Nebraska Football: Epic Collapses Now The Defining Trait of Pelini’s Husker Program


photo and story by Patrick Runge

“It should not define our program. It’s one game.”

– Nebraska offensive coordinator Tim Beck, after NU’s 59-24 loss to Wisconsin in 2014. (As quoted in the Grand Island Independent)

“It’s one game today … I never look back.”

– Nebraska head football coach Bill Callahan, after Nebraska’s 2004 season ended at 5-6, breaking NU’s 35-year streak of bowls. (As quoted in USA Today)

Nebraska fans had a sickening feeling of déjà vu on Saturday as Wisconsin’s Melvin Gordon racked up 408 yards on the ground—breaking the NCAA single-game rushing record in three quarters—as the Badgers scored 56 unanswered points to beat Nebraska 59-24.

The last time Nebraska faced Gordon was in the 2012 Big Ten Championship game, when Gordon torched Nebraska for 216 yards on nine (!) carries en route to a 70-31 humiliation of NU.

It seemed like a long time had passed since that debacle in Indianapolis, though. The recruiting struggles of 2010 and 2011 were behind Nebraska, and NU had the athletes to compete at the highest level. Bo Pelini, after a tumultuous offseason, had matured and put the embarrassing collapses behind him.

This was the year Nebraska turned the metaphorical corner, it seemed. In year seven of Bo Pelini’s tenure in charge of the Nebraska program, 2014 was the year Nebraska returned to the national relevance fans have ached for since 2001.

Heck, Nebraska fans were even getting ready to cheer for Miami, to help NU’s strength of schedule and bolster the Huskers’ argument to make the inaugural College Football Playoff. If there’s anything that will tell you how desperate Nebraska fans were to bask in the glow of a nationally-competitive football program, that’s it.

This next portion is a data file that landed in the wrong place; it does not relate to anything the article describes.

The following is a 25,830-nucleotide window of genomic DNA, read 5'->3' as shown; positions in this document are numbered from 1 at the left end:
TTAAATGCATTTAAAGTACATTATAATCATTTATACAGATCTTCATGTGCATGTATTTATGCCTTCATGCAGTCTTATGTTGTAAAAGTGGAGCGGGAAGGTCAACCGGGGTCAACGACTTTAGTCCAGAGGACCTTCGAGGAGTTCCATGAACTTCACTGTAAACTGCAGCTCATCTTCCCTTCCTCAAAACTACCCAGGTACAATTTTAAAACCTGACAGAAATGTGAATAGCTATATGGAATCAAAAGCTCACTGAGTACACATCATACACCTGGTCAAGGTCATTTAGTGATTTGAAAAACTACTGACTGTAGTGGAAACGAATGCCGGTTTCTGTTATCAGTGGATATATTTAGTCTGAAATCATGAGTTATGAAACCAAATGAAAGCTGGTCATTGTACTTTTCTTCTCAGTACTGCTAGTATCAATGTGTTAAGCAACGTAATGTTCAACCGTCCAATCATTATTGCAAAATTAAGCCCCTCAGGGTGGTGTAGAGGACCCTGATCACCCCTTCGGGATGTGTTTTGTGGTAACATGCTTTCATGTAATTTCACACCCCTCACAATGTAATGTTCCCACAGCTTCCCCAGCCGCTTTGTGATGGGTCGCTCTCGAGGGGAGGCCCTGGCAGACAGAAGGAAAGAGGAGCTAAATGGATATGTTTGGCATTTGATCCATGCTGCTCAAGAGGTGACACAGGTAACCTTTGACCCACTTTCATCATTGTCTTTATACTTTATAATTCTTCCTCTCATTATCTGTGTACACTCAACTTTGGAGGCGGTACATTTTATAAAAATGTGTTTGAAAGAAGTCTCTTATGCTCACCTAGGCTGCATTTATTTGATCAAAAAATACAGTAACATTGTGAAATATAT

At 17-3, those dreams were intact. Then, Gordon ripped off a 62-yard touchdown run. And the meltdown was on. Again.

“And it’s not like it only happens to us. Look across the country. It happens.”

– Nebraska head coach Bo Pelini, at his weekly press conference after the 2014 Wisconsin game (as quoted by

With all due respect, coach, no it doesn’t. No one has ever given up 408 yards to one opposing player—certainly not in only three quarters of game time. The teams at the level at which Nebraska aspires to achieve—teams that are regularly in the discussion for conference titles, and now for inclusion in the four-team College Football Playoff—don’t get humiliated on a regular basis.

How regular? Well …

2014 Wisconsin 59, Nebraska 24 (NU led 17-3)
2013 UCLA 41, Nebraska 21 (NU led 21-3)
2012 Wisconsin 70, Nebraska 31
2012 Ohio State 63, Nebraska 38 (NU led 17-7)
2011 Michigan 45, Nebraska 17
2011 Wisconsin 48, Nebraska 17 (NU led 7-0 and 14-7)


In case you were curious, that means in six games against marquee opponents over the past four years, Nebraska was outscored 326-148, after having leads in four of those games.

So, no. It’s not just one game, Coach Beck. Quite honestly, since 2011 collapses like the ones against Wisconsin on Saturday have pretty much been the defining characteristic of the Nebraska program.

“We’ve won a lot of football games since I’ve been here, a lot of football games. A lot of football programs across the country would die to have won the amount of football games we’ve won.”

– Pelini, defending the state of the Nebraska program in a post-game interview after the Wisconsin loss on Saturday (as quoted by ESPN)

Is it fair to define Pelini’s program by the ugly losses? Isn’t he right to point out that under Pelini Nebraska has never won fewer than nine games? Is that really fair on Pelini?